To call for a greater accountability and responsive, Article 311 must be considerably diluted or abolished. A further step towards correcting is to lighten the present disciplinary process, ensure bureaucrats under investigation are neither promoted nor given any job and eventually protections enshrined in Article 311 be diluted considerably.

The elected people can be equally held accountable to the deeds of Civil Services. The elected people must in turn undergo a rigorous selection procedure as well as training procedure to be able to represent the people and to have their mandate to look after their welfare.

A greater and greater induction of specialist in civil services, do away with a permanent bureaucracy and provide enough scope for lateral entry. This will allow the best known talents, the most visionary people to run the concerned ministries with better understanding of the problems of country and the sector and do away with a bottom heavy bureaucracy. There will be therefore, more qualified professionals at the top ‘A’ and ‘B’ level decision making levels.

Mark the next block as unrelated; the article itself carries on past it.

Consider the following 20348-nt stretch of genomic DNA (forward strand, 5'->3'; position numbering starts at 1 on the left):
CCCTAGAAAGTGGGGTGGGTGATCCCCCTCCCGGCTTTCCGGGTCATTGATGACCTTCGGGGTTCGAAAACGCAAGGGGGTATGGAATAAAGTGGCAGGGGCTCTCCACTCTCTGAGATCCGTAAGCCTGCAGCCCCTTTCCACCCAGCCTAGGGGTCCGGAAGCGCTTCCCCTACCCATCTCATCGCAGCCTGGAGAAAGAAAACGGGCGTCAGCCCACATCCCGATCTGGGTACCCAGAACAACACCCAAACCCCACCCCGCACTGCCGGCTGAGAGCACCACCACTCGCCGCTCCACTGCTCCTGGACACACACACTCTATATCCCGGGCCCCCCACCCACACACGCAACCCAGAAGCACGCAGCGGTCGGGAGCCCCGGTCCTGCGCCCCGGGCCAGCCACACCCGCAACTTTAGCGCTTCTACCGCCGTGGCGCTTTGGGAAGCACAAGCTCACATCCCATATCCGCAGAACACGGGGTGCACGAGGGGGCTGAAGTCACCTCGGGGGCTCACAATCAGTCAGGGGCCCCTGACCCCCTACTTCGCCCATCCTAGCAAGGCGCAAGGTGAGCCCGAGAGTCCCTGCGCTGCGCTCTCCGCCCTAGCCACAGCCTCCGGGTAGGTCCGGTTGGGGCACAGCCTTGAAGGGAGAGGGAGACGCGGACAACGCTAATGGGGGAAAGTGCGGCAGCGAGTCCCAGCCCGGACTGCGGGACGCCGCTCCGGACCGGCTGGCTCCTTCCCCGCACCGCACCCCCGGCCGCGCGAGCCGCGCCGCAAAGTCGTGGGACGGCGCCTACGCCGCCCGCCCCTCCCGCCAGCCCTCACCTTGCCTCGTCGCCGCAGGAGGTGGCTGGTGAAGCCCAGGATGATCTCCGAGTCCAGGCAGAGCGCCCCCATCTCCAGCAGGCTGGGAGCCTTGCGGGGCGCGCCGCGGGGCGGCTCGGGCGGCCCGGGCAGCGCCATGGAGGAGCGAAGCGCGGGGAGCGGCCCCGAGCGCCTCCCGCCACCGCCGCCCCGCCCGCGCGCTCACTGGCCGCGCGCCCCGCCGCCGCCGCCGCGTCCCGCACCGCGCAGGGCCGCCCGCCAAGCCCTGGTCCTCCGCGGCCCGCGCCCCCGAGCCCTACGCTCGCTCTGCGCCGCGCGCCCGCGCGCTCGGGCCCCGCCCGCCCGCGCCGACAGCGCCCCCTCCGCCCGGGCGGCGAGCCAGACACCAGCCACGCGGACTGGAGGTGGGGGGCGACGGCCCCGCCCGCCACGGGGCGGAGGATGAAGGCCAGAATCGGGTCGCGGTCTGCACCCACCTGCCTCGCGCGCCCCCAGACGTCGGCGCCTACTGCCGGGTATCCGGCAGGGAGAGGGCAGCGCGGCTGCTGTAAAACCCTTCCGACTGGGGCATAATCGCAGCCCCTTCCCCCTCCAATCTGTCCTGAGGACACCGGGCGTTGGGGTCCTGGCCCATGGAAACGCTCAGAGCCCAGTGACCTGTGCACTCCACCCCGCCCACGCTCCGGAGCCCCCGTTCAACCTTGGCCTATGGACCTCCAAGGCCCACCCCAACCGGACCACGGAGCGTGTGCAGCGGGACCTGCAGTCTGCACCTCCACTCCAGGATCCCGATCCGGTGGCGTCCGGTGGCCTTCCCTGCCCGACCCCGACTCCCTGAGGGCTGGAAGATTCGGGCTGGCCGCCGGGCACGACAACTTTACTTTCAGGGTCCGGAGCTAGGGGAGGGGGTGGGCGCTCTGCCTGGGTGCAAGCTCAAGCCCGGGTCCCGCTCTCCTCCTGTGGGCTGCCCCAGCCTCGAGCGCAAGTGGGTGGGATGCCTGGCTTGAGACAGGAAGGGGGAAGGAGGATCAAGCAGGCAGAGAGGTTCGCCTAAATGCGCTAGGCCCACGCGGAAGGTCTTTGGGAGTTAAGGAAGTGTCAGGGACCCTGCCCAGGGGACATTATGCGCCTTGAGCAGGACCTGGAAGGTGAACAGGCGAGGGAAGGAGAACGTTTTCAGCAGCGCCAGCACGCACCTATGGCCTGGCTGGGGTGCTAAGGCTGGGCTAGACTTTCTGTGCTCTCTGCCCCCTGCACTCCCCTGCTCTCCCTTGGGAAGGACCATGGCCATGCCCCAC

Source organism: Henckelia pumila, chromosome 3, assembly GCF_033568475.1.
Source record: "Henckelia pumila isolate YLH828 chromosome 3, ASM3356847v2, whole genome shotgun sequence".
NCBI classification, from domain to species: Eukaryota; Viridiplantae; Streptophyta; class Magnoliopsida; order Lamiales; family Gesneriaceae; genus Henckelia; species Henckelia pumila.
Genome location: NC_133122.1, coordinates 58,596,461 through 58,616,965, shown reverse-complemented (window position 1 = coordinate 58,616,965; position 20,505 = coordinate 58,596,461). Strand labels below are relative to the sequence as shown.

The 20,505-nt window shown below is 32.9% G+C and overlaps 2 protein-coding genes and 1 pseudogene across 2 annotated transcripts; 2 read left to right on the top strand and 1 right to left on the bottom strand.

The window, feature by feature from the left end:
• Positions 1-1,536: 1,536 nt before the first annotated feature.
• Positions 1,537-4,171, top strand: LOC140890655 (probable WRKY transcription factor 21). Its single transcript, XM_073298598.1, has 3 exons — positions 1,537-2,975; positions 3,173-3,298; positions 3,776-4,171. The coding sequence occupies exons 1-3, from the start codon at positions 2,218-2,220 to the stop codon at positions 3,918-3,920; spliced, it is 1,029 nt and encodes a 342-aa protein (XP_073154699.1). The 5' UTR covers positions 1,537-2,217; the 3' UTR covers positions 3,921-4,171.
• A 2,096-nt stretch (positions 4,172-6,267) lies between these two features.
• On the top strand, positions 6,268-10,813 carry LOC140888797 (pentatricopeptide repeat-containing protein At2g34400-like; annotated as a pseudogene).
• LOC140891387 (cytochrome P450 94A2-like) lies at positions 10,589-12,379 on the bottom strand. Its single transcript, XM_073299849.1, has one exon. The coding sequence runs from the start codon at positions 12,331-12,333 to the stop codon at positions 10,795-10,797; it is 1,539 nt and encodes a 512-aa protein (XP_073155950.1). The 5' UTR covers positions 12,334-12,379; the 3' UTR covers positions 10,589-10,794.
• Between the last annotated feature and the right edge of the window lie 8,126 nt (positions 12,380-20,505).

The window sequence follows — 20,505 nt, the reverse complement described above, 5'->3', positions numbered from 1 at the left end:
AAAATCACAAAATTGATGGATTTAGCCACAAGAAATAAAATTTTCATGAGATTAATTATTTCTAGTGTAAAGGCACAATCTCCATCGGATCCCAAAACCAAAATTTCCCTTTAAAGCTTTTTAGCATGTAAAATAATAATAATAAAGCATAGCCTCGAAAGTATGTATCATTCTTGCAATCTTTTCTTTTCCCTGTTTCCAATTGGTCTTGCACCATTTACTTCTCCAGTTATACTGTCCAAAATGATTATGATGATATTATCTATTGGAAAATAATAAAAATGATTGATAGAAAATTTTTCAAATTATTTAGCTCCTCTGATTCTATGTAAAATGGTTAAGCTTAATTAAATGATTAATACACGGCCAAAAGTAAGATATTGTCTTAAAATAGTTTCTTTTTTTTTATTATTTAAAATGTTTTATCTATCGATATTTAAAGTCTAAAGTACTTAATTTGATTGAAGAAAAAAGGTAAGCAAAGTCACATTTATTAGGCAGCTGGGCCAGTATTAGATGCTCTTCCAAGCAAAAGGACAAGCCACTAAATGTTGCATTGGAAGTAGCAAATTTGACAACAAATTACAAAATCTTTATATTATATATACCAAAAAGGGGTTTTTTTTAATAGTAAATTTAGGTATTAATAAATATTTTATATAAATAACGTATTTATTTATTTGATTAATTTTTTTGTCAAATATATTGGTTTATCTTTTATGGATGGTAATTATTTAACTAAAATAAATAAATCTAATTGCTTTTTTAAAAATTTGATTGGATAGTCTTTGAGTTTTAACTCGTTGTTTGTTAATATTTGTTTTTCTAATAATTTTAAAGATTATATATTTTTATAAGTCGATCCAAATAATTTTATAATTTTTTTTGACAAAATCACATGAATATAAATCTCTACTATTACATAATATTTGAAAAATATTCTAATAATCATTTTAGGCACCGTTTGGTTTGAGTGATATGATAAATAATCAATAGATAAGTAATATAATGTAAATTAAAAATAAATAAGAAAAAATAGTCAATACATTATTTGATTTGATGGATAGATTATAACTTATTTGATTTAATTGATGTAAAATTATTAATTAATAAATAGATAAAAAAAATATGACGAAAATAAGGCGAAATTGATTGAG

An even effective solution will be the complete computerisation of the application, requests, clearances and permission and codify them – in such a manner that the movement of files can be tracked on the net by every individual concerned.

The best part about bureaucratic reform is that the problem is known….. the magnitude is known…….. the solution is known………. the path to solution is known ………….only the will is missing ???????

Why the reform will not be taken given the myriad problems it creates for the country is anybody’s guess.